practice identifying all the components involved in the decision. This can be a learning
experience for staff as well as an executive. This decision is more than just about a
deadline, but about all of the issues involved and what it takes and the costs to set a new
Chief among these costs might be an often-overlooked strategic resource of any
association, staff time. A lot of staff time might be consumed in meetings prior to a decision
and later to prepare a presentation for the board, write new policy, update conference
information, change the web site and/or deal with questions or complaints. Viewing staff
time as a strategic resource is one way an executive can learn to become more strategic in
their thinking and will certainly help when dealing with the board and members who
routinely see staff as being available and without cost.
Apply the Bell-Shape-Curve concept to the registration issue discussed earlier. Generally,
the pattern for member registration should follow the bell curve model, a few sign-up quite
early, most around the deadline and then, as a percentage of the total it should decrease
as the conference draws near. Additionally, the 80/20 Rule would imply that 80% of the
members have registered by the deadline. Plotting the registration frequency across time
an executive could "see" whether registration fits a typical bell curve model and whether
registration conforms to or varies from the 80/20 Rule.
Compare the two illustrations below. They represent registration patterns displayed as bell
curve models and the example of proposing a change in the registration deadline. In both,
the solid vertical line represents the existing deadline and the dashed line the proposed
new deadline. The conference start date is to the left and registration opening date to the
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right side for each curve. It certainly does not appear in either case that a change in the
deadline would significantly alter late registration numbers, even though clearly one of the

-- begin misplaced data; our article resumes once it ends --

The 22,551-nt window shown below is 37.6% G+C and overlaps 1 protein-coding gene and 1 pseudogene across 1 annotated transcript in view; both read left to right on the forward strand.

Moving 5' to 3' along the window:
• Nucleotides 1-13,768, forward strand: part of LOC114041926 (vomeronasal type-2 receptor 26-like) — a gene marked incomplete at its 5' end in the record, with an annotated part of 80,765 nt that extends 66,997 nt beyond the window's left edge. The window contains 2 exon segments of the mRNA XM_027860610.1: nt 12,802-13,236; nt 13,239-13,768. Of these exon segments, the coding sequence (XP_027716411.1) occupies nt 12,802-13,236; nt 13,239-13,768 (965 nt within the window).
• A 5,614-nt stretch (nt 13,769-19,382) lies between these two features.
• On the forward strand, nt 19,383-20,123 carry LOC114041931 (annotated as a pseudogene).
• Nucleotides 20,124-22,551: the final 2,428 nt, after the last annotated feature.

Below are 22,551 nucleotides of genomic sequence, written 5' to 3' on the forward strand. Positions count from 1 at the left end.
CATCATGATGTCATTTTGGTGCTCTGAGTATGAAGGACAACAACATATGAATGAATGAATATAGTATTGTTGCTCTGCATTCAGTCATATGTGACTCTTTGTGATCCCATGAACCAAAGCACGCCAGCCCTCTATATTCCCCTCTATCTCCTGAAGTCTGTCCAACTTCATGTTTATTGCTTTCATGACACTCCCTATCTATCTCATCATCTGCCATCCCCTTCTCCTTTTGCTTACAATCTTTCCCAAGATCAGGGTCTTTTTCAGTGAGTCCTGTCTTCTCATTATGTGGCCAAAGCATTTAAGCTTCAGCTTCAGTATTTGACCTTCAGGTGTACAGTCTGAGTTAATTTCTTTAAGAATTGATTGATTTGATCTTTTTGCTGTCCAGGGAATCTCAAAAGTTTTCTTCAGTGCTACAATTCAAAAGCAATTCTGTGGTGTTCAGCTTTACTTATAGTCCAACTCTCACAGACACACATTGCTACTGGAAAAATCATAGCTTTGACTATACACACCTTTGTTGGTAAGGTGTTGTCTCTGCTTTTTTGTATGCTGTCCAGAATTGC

registration patterns is better than the other.
Conference begins Registration Opens
Suppose instead of the data being displayed graphically it was displayed as a list of dates
with corresponding number of registrations per date such as this table.
May 8 60
May 9 165
May 10 190
May 11 180
May 12 175
A list and corresponding graphic display will have the same information, but visually as a
bell curve numbers take on a different quality and can illustrate meaning even without the
viewer knowing the actual figures. It is the ability to understand and to interpret through
visual cues that enhances the thinking process.
The power of the bell-shape-curve comes from its ability to stimulate intuitive thinking.
Viewing the distribution patterns in the next example, which one of the two curves
represents greater concentration of registrations near the deadline? Not only is it apparent
which graph it is, but there seems little need to know the numbers in order to make a
There are a surprising number of management issues where a bell-shaped-curve could be
used to measure performance. For example, the two graphs could represent the results of
a campaign to inform members about benefits, or responses before and after a web site
was updated. It seems the issue is not whether this concept is useful, rather whether
executives and aspiring executives know how to use the concept.